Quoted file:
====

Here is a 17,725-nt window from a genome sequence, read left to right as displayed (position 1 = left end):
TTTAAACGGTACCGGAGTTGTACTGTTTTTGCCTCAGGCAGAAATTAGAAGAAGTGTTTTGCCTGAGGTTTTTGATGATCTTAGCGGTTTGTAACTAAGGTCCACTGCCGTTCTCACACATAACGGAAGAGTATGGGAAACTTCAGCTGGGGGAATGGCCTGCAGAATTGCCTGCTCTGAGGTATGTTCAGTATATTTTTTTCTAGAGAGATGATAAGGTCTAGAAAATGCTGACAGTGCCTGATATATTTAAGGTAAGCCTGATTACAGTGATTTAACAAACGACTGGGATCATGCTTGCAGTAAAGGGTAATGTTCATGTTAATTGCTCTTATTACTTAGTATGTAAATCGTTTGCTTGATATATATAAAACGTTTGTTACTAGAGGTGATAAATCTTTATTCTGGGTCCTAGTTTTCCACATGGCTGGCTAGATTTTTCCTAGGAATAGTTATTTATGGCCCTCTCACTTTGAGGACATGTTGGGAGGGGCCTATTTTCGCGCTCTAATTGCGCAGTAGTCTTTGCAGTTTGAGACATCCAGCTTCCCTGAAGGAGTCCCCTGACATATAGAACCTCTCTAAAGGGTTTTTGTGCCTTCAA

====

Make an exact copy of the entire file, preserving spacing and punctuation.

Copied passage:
Here is a 17,725-nt window from a genome sequence, read left to right as displayed (position 1 = left end):
TTTAAACGGTACCGGAGTTGTACTGTTTTTGCCTCAGGCAGAAATTAGAAGAAGTGTTTTGCCTGAGGTTTTTGATGATCTTAGCGGTTTGTAACTAAGGTCCACTGCCGTTCTCACACATAACGGAAGAGTATGGGAAACTTCAGCTGGGGGAATGGCCTGCAGAATTGCCTGCTCTGAGGTATGTTCAGTATATTTTTTTCTAGAGAGATGATAAGGTCTAGAAAATGCTGACAGTGCCTGATATATTTAAGGTAAGCCTGATTACAGTGATTTAACAAACGACTGGGATCATGCTTGCAGTAAAGGGTAATGTTCATGTTAATTGCTCTTATTACTTAGTATGTAAATCGTTTGCTTGATATATATAAAACGTTTGTTACTAGAGGTGATAAATCTTTATTCTGGGTCCTAGTTTTCCACATGGCTGGCTAGATTTTTCCTAGGAATAGTTATTTATGGCCCTCTCACTTTGAGGACATGTTGGGAGGGGCCTATTTTCGCGCTCTAATTGCGCAGTAGTCTTTGCAGTTTGAGACATCCAGCTTCCCTGAAGGAGTCCCCTGACATATAGAACCTCTCTAAAGGGTTTTTGTGCCTTCAA